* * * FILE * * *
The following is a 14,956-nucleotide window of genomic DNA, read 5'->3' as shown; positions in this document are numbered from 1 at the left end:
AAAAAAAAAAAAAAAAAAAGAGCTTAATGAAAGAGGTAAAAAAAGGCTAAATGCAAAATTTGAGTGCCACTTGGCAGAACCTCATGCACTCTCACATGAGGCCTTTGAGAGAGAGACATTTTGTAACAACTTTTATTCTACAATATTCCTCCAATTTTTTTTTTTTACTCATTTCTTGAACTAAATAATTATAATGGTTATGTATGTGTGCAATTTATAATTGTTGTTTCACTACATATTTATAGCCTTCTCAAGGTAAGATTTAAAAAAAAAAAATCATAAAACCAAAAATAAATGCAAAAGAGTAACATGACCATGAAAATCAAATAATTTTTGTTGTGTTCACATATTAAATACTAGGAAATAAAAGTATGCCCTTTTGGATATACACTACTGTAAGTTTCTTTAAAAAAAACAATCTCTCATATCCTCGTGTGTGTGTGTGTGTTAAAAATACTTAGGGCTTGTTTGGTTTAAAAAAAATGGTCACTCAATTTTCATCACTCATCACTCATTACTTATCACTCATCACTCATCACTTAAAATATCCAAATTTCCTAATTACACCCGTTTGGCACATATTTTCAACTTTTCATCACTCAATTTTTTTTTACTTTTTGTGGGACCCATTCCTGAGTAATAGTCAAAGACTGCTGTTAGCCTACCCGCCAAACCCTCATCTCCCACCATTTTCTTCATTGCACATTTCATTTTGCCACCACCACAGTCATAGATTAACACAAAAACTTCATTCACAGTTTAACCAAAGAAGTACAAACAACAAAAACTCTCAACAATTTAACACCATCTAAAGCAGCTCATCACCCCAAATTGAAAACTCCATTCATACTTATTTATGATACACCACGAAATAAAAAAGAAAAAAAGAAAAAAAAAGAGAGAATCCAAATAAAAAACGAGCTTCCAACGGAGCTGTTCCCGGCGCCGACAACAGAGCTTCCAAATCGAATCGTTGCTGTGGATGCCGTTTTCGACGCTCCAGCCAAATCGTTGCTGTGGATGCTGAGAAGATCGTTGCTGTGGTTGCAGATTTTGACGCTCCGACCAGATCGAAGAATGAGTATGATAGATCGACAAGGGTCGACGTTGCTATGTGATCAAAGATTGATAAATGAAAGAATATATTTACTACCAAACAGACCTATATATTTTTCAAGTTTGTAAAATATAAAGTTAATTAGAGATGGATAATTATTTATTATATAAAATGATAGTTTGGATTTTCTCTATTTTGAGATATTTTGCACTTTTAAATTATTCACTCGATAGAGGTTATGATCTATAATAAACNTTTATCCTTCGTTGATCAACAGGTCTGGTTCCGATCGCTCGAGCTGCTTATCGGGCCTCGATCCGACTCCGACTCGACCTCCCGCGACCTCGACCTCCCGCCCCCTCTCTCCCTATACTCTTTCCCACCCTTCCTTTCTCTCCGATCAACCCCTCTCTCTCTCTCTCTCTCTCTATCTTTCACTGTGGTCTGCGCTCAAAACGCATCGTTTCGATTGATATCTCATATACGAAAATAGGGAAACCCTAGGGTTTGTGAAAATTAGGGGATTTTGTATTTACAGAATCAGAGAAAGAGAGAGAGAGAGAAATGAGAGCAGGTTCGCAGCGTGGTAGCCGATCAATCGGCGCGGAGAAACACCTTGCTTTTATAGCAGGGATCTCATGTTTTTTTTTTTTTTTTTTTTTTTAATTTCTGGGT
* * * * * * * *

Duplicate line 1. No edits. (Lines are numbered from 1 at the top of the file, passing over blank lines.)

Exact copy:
The following is a 14,956-nucleotide window of genomic DNA, read 5'->3' as shown; positions in this document are numbered from 1 at the left end: